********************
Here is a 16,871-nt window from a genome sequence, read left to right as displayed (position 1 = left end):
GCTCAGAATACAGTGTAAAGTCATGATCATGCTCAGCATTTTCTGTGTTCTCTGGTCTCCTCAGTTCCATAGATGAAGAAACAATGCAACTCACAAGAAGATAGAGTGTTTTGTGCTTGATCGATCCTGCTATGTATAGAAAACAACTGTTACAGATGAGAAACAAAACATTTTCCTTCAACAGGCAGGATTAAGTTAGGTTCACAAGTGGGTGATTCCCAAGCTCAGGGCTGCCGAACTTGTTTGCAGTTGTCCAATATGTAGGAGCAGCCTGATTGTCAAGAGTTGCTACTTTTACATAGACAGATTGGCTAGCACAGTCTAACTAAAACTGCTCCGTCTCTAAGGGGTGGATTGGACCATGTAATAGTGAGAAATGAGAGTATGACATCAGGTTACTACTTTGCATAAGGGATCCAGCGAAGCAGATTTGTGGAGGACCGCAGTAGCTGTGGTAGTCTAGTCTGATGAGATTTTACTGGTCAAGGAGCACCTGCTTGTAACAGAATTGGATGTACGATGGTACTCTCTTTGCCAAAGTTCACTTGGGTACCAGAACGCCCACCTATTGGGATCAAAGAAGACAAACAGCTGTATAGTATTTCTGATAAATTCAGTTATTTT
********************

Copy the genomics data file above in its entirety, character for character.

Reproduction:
Here is a 16,871-nt window from a genome sequence, read left to right as displayed (position 1 = left end):
GCTCAGAATACAGTGTAAAGTCATGATCATGCTCAGCATTTTCTGTGTTCTCTGGTCTCCTCAGTTCCATAGATGAAGAAACAATGCAACTCACAAGAAGATAGAGTGTTTTGTGCTTGATCGATCCTGCTATGTATAGAAAACAACTGTTACAGATGAGAAACAAAACATTTTCCTTCAACAGGCAGGATTAAGTTAGGTTCACAAGTGGGTGATTCCCAAGCTCAGGGCTGCCGAACTTGTTTGCAGTTGTCCAATATGTAGGAGCAGCCTGATTGTCAAGAGTTGCTACTTTTACATAGACAGATTGGCTAGCACAGTCTAACTAAAACTGCTCCGTCTCTAAGGGGTGGATTGGACCATGTAATAGTGAGAAATGAGAGTATGACATCAGGTTACTACTTTGCATAAGGGATCCAGCGAAGCAGATTTGTGGAGGACCGCAGTAGCTGTGGTAGTCTAGTCTGATGAGATTTTACTGGTCAAGGAGCACCTGCTTGTAACAGAATTGGATGTACGATGGTACTCTCTTTGCCAAAGTTCACTTGGGTACCAGAACGCCCACCTATTGGGATCAAAGAAGACAAACAGCTGTATAGTATTTCTGATAAATTCAGTTATTTT